Webb Interview

This is an excerpt from an interview done for the Webb Schools alumni magazine in 2012. It was an interesting effort given I had to go back and look at how my life was influenced in high school, and to realize how formative that experience truly was. It was time and place in my life where I formed much of my work ethic, as well my desire to exceed what was normally “expected” of me.

Gray-timeline

 

Innovators Disruptors Entrepreneurs – Webb Alumni are Defining the New Paradigm of the 21st Century

September 11, 2012

Forget the status quo or the popular trend. To be at the vanguard of a rapidly changing global workplace, today’s professionals increasingly need to exhibit broad conceptual abilities, as well as technical skills. They lawyers, filmmakers or designers, but they are also innovators, disruptors and entrepreneurs. That takes drive, leadership, and passion. And in the emerging paradigm of the 21st century professional workplace, Webb alumni are showing the way.

Take Gray Holland, innovator. With over two decades of design experience, Holland is constantly asking, how can something that did not exist before be brought into reality. Holland has worked on design for everything from software to aircraft interiors to sunglasses.

Interested in the automotive industry after graduating from Webb, Holland enrolled in a joint engineering program at Occidental College and Columbia University. However his real interest was design, not engineering and he eventually transferred to Art Center College of Design. Fresh out of college, Holland became an automotive designer with GM where his engineering background came in handy as he worked on the EV-1 electric car. At this early stage in his career, Holland challenged the process by using 3D design technology to streamline the design process, giving an individual designer the tools to complete the work that had required a team of a half dozen designers before. “In 1992 such ideas were played with, but not really considered seriously. In six months, I had produced a huge percentage of the EV-1’s interior dashboard. This was rewriting the rules for a designer, and a huge challenge to the status quo. And at GM it was really political suicide, but for me this was pure freedom. I knew how I was going to spend the rest of my life.”

Capitalizing on this “digital design practice” concept, he founded his own company Alchemy and later moved to Amsterdam to start a new firm, UX-FLO, affiliated with his San Francisco-based firm, Alchemy Labs.

Holland is quick to credit Webb for giving him the attitude and confidence to make those moves. “The school instilled in me the idea that I could make anything happen if I just worked hard enough,” he says. “Looking back, each of these steps was an impossible dream… but that is the power of belief: it tends to make the impossible possible.”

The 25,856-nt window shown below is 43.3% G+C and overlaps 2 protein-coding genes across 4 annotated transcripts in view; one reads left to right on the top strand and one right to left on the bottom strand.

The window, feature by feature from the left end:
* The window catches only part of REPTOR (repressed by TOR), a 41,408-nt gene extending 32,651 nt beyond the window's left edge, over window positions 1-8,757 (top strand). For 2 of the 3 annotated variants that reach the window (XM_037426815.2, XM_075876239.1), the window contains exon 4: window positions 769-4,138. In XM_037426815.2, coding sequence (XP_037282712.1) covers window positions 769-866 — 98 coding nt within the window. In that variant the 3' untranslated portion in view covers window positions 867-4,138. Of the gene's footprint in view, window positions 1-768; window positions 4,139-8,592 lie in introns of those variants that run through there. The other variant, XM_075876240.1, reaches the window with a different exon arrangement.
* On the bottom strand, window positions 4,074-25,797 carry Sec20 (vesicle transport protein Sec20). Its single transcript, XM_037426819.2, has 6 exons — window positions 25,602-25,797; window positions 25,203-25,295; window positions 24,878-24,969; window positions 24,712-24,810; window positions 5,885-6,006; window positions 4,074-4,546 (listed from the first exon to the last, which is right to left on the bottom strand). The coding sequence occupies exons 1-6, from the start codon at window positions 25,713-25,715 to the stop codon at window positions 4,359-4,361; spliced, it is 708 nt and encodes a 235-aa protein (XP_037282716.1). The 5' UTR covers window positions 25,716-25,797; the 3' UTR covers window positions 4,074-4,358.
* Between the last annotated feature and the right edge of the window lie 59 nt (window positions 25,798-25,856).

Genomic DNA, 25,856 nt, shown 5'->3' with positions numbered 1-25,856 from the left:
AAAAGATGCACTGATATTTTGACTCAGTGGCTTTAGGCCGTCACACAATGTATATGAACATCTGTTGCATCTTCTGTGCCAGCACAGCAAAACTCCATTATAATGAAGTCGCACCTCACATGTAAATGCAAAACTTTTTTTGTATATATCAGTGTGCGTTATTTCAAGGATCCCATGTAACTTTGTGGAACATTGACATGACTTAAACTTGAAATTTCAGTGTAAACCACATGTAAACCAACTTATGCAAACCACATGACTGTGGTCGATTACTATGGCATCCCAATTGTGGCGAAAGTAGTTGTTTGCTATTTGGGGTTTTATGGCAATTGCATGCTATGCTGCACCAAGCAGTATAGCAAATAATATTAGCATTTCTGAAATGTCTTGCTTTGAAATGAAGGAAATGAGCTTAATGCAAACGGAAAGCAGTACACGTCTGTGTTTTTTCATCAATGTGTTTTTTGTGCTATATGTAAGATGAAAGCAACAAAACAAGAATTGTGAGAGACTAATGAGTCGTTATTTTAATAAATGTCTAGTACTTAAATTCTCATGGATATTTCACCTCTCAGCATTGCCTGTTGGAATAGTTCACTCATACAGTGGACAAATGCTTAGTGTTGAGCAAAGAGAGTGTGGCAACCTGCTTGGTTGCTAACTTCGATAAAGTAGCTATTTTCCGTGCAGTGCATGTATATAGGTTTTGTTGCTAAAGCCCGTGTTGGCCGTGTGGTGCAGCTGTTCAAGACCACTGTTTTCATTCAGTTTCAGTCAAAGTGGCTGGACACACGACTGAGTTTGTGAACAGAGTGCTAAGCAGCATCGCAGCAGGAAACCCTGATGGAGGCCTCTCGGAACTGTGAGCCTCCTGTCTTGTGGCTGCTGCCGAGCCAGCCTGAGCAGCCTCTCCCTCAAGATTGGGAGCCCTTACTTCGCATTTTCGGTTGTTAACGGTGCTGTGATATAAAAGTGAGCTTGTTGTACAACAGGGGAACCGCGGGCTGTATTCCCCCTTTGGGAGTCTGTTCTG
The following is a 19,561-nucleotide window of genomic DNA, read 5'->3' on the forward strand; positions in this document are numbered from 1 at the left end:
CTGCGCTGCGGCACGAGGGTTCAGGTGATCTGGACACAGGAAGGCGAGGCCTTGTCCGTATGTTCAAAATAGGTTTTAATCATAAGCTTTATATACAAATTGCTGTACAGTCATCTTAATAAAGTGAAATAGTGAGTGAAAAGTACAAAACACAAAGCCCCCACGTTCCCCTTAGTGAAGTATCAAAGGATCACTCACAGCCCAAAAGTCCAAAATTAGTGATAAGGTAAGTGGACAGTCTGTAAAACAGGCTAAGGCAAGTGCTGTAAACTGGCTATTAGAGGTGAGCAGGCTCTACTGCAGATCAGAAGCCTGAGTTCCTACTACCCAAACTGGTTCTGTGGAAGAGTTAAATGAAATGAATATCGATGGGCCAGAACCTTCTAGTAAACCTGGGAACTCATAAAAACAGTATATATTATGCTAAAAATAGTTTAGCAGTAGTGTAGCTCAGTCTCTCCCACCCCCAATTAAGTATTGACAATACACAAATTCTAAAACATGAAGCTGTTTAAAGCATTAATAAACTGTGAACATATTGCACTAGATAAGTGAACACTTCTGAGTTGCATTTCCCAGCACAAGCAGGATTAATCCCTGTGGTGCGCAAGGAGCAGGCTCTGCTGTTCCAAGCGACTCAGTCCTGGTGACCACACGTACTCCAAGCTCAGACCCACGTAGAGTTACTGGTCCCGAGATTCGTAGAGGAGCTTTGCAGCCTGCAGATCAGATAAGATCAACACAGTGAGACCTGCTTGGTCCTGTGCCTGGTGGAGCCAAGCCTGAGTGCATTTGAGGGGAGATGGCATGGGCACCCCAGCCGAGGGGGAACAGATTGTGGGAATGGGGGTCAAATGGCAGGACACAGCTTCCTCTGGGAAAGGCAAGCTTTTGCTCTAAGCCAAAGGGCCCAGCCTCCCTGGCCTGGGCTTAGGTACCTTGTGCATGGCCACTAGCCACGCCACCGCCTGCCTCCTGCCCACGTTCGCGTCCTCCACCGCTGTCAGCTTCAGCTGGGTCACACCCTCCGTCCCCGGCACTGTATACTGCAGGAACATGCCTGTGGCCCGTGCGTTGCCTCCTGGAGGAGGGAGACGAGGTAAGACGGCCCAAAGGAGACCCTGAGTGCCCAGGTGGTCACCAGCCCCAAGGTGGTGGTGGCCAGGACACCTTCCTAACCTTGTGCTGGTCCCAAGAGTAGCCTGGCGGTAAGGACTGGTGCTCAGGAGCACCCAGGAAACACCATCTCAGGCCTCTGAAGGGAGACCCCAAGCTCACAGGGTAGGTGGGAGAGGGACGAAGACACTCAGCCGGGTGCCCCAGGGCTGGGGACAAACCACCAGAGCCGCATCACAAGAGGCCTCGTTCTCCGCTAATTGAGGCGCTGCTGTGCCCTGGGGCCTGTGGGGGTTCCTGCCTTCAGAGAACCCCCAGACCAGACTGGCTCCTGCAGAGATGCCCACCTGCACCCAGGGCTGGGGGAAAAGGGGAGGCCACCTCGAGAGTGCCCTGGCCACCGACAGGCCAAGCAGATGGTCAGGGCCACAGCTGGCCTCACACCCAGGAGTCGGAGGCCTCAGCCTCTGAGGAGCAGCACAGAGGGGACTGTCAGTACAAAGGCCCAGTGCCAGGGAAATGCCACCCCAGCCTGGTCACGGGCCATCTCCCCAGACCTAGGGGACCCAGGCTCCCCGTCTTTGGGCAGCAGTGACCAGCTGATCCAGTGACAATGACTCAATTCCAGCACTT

Design trends are less interesting to Holland. “Movements, Memes and Paradigm Shifts are what capture my attention. For example, iPads are a trend; Multi-Touch interfaces are a Movement. Being on Facebook is a trend; capitalizing on social networking is a Meme. Sustainability is a trend; what changes when we run low on fossil fuels is a Paradigm Shift. Trends are too hard to predict, and you don’t know how long they will last. But movements, memes, and paradigm shifts can be seen from far off. You have to be willing to look deeper – to not get caught up in the trend. Design is not about creating a cool looking thing, it is a process for addressing real needs while creating solutions that transform the ordinary into something special.”

These ideas form the crux of Holland’s past and current work, and it’s what has pushed him to change the status quo. Holland’s company, UX-FLO, is based in Amsterdam, where he currently is working for a client Maxon, which makes 3D animation software called Cinema 4D.

Even within design, Holland points out that a multifaceted background is more important than ever for career success – specifically, software programming skills and design talent. “This type of multidisciplinary person is incredibly valuable to corporations, because so few of them exist,” he points out. It’s those people – people who can bring diverse skills, abilities and interests to their careers – who are redefining the paradigm for career and personal success. It’s a new paradigm, but it’s based on an old concept: the concept of the well-rounded individual, a concept that The Webb Schools has been instilling in its students since 1922.

“We are always trying to push the boundaries, while paradoxically maintaining a sense of balance. We believe that present and future paradigms are a balance of appropriate crafting of progressive ideas, and sometimes that means maintaining conservative traditions. We really just try to pay attention to what will hold real value – this is the key. If we can do this, we will create timeless value in the marketplace, and this type of design will never go out of style.”

Spanning decades, Holland’s career blends entrepreneurship, innovation and disruption. That’s not atypical in creative, artistic fields, but today the same fluidity that has characterized the creative fields is as likely to characterize careers in finance, law, film and hospitality…

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